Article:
In these times, adventure magic doesn’t happen every day. Putting boots to cobblestone, forest path, waterfall stream, beach sand, highway concrete, red clay mud, river boulder, tree root, and everything in between that we encountered along the way - this is where the magic lives. The Caminho Real 23 was a challenging beast full of delicate details served up in many forms, putting us firmly in the shoes of the past generations who worked for decades to build this impossible trail by hand through this beautiful but unforgiving landscape.

I’d like to say the next big trek I embark on, solo or not will be flat more or less - but hey, I’d just be lying to you.

In writing about this forgotten path, it is my hope that more people will become interested in the Caminho Real 23. More interest might just prompt the local government to begin to preserve and restore it - otherwise, the island will slowly swallow it up like so many other great paths, now lost to time and the ghosts of human history.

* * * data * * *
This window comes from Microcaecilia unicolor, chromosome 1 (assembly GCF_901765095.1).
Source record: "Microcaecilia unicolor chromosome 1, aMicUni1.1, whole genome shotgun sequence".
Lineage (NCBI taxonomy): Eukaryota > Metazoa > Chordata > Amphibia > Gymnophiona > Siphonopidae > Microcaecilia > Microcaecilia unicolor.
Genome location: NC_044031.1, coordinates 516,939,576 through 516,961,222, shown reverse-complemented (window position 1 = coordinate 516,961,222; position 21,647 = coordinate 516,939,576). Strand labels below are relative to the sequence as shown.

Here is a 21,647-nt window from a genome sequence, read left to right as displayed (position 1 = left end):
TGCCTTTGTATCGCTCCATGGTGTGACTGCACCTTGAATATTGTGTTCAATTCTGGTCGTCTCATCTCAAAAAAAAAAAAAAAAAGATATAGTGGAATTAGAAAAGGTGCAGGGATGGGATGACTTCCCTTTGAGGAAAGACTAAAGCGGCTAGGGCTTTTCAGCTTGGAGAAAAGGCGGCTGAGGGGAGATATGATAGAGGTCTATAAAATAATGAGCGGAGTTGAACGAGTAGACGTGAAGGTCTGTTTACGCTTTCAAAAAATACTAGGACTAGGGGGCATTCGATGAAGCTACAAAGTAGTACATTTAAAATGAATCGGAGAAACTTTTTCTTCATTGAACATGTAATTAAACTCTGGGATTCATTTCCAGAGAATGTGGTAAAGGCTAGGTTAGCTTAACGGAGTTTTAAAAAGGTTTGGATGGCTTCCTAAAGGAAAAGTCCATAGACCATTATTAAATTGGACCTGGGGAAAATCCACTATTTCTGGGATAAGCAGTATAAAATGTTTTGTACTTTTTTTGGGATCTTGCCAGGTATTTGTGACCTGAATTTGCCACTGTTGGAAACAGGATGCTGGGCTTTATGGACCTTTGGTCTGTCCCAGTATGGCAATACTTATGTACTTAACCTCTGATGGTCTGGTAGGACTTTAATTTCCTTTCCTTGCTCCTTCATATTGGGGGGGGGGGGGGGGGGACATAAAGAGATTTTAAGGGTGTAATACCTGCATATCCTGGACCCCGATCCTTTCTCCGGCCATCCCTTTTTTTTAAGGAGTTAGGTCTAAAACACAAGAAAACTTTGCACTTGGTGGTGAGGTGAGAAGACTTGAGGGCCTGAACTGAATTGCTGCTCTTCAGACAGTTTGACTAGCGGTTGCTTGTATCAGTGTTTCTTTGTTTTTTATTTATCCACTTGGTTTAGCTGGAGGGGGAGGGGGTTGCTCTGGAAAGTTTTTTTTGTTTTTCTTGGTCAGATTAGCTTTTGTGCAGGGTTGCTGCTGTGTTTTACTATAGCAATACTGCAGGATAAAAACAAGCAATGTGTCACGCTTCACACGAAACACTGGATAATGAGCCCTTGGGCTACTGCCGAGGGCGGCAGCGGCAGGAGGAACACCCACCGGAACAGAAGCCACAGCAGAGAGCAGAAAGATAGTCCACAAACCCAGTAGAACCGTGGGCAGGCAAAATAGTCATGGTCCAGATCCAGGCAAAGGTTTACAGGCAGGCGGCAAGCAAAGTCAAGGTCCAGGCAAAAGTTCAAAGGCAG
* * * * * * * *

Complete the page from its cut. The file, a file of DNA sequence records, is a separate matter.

Stay hydrated amigos.

In these times, adventure magic doesn’t happen every day. Putting boots to cobblestone, forest path, waterfall stream, beach sand, highway concrete, red clay mud, river boulder, tree root, and everything in between that we encountered along the way - this is where the magic lives.

More resources:

If you are interested in learning more about this epic adventure, check out fellow Grayl Ambassador Jackson Groves’ ridiculously detailed article covering the Caminho Real 23 Trek.

He blogs at journeyera.com 

Follow him on Instagram: @jackson.groves

If you are looking for a guided experience of this hike (going with a local person is essential), contact the only man for the job, my good friend João Freitas. 

Email: João’s email

Instagram: @joao_lets_hike

Adventure Guide / Grayl Ambassador Chris Lininger leads backpacking expeditions with Epic Backpacker Tours and is editor, creative lead and photographer for the The Broker Backpacker.